Background The 2016 guidelines from the UK National Institute for Health and Care Excellence recommend computed tomography (CT) coronary angiography as the first-line investigation for stable chest pain. Currently the scale of provision of cardiac CT within the Irish public health system is unknown. Aims: The aims of this study were (1) to assess the provision of cardiac CT services within the Irish public health service between 2016 and 2018, (2) determine regional variation in provision of this service, (3) describe current cardiac CT scanner infrastructure, (4) estimate the capacity increase required to implement the NICE guidelines and (5) determine whether there are sufficient qualified Cardiologists and Radiologist to implement a dedicated service.
Methods The Radiology departments of public hospitals accepting acute adult medical patients in the Republic of Ireland were surveyed for the numbers of CT coronary angiography performed per year between 2016 and 2018. Many private hospitals, particularly in Dublin, provide some cardiac CT capability by outsourcing from public hospitals but this data was not available. The four CT manufacturers provided information on location and cardiac specifications of their scanners.
Results There are currently 23 cardiac enabled CT scanners (64 slice or greater) within the 30 public service hospitals surveyed (77%), with a further 10 hospitals having scanners with cardiac capability (requiring a software upgrade) while four of the hospitals have a CT scanner with a fully enabled cardiac package but are currently not performing cardiac studies. Thirteen of the surveyed public hospitals (43%) currently provide a cardiac CT service. Two further hospitals provide a CT calcium scoring service without CT angiography. The crude national rates of cardiac CT angiography were 1423, 1579 and 1677 scans for 2016–2018 respectively, equating to a mean annual rate of 33 scans per 100,000 population based on 2016 Census data compared to the estimated UK NHS rate of 66/100,000, although many scans are referred to private hospitals, mostly in Dublin. When examined for regional variation by province, mean annual rates/100,000 population were 12.37 for Munster, 25.27 for Connaught, 29.49 for Leinster excluding Dublin and 65.51 for the Dublin region (figure 1). The BSCI estimate a CT rate of 523/100,000 to implement the NICE guidelines. Extrapolating this to the Republic of Ireland would require an increase in rates of approximately 1484% to deliver guideline directed care within the public health service. Moreover, there are only 15 radiologists and 14 cardiologists with expertise in reporting cardiac CT practising within the Irish public system resulting in a substantial deficiency in trained doctors to provide this service. Currently, co-reporting by Radiology and Cardiology is the norm.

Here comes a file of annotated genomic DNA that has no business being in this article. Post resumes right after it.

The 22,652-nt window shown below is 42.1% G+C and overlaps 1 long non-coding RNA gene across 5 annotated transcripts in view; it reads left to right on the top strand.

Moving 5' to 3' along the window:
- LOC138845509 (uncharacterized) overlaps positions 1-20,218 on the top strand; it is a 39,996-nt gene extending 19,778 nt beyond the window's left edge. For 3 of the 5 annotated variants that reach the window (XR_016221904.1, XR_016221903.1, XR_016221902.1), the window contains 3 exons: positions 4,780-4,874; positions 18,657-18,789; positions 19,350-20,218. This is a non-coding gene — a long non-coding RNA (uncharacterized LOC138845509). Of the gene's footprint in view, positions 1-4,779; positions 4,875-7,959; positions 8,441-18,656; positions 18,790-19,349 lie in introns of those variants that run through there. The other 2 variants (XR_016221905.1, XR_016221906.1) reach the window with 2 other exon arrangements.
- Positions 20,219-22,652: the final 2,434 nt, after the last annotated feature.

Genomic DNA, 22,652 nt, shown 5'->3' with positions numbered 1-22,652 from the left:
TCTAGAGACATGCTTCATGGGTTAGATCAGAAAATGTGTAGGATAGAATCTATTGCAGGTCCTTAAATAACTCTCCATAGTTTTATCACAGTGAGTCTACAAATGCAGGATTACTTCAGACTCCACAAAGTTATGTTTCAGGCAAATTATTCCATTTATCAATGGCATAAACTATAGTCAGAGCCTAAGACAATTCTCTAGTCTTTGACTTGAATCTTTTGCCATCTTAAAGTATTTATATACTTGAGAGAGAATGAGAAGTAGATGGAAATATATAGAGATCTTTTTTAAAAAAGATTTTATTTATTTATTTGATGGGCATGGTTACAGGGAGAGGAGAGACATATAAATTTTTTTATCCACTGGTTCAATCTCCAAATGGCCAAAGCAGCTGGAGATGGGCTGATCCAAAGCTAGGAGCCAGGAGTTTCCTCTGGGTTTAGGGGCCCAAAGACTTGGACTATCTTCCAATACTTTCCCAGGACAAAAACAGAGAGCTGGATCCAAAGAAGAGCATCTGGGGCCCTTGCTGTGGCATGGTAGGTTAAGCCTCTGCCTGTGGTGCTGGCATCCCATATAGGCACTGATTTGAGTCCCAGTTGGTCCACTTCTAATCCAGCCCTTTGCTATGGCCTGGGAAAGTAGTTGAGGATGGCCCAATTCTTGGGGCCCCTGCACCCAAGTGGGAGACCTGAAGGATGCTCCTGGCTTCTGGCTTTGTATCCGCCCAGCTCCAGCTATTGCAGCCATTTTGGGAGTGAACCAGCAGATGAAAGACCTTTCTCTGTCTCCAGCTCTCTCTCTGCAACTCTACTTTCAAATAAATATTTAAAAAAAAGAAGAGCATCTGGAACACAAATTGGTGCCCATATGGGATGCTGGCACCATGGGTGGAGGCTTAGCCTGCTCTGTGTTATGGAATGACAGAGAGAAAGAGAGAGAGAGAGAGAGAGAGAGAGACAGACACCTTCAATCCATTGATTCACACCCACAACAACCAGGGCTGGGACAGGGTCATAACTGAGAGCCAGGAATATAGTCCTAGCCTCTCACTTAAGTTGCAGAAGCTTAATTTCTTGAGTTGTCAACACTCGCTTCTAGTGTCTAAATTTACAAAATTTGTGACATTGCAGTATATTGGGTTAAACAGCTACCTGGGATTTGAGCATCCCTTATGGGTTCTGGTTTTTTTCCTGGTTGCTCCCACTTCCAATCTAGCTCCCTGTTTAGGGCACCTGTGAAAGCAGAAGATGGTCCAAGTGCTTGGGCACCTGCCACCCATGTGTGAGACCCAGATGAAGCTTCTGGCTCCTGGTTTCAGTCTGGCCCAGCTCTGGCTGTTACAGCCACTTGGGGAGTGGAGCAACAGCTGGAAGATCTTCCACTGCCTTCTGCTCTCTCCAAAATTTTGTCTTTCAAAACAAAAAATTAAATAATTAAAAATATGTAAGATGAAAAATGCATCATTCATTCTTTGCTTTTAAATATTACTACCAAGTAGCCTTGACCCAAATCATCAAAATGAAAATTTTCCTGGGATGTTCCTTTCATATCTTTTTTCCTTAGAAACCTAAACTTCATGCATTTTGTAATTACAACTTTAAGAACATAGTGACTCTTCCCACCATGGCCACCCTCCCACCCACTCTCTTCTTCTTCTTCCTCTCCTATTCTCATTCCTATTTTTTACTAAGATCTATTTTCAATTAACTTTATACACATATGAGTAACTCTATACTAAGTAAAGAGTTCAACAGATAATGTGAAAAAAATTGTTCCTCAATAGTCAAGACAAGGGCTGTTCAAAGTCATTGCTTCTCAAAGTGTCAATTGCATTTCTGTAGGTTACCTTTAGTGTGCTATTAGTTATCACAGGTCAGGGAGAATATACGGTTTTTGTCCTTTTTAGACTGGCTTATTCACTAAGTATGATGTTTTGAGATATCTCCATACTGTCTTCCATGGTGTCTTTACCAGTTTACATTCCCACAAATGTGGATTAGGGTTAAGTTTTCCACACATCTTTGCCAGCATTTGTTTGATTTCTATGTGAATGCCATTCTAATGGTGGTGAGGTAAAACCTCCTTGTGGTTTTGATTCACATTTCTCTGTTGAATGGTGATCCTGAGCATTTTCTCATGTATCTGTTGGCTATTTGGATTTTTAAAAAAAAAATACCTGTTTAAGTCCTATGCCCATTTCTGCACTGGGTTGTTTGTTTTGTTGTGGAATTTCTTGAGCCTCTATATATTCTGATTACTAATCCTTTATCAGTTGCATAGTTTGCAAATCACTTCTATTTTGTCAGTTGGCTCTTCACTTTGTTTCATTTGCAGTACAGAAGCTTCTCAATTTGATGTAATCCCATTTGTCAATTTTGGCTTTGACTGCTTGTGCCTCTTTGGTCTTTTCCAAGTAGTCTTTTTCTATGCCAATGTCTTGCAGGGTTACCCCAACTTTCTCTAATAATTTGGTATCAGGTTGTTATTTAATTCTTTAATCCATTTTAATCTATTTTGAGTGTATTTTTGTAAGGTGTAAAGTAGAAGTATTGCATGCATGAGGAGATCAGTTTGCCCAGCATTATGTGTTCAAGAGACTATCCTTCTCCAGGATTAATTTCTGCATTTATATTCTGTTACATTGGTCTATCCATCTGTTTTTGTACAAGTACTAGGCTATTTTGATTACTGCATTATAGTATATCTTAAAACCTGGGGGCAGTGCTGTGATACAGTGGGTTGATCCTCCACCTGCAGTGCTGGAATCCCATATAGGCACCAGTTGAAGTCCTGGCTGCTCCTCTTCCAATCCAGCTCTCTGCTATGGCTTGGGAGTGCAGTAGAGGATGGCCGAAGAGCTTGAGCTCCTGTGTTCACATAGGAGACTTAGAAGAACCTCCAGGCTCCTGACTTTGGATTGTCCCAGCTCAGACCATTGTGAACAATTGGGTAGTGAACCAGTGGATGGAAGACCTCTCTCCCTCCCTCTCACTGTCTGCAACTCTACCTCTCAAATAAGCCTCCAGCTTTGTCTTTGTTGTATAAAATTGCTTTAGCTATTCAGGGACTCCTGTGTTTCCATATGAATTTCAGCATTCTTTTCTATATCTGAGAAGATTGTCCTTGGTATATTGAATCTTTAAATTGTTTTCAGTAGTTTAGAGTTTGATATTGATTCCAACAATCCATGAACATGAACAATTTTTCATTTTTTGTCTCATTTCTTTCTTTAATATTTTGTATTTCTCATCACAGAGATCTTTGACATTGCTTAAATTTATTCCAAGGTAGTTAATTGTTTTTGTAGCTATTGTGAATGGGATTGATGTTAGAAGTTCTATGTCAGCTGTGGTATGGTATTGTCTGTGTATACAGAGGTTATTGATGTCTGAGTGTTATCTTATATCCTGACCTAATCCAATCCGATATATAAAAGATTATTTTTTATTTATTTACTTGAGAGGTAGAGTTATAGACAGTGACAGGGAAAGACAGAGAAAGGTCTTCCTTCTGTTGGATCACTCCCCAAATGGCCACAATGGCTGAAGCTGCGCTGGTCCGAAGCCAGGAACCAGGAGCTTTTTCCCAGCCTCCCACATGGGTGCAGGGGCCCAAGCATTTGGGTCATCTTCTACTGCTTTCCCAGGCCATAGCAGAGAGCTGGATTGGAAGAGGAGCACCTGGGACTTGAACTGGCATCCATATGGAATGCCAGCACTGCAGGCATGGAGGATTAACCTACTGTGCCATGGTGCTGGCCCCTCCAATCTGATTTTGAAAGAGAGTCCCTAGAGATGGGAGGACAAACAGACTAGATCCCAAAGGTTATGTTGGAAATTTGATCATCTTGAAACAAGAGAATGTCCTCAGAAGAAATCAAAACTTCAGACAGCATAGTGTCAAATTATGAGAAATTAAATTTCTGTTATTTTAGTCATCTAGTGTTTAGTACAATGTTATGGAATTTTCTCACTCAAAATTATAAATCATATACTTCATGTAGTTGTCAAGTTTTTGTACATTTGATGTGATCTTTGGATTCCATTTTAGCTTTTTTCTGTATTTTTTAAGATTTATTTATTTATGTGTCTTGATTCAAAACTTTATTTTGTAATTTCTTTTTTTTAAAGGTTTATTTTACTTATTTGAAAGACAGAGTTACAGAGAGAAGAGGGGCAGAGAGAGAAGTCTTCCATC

Conclusions Cardiac CT rates within the Irish public health service are approximately 50% of published UK rates. There is marked regional variability in the provision of cardiac CT with large areas having no access within the public health service unless outsourced to private institutions. Access to scanner time and lack of appropriately trained practitioners are barriers to improved service delivery if Ireland intends to model service provision on the NICE guidelines. An increase in collaborative public-private partnerships may be required to improve patient access to this imaging service.
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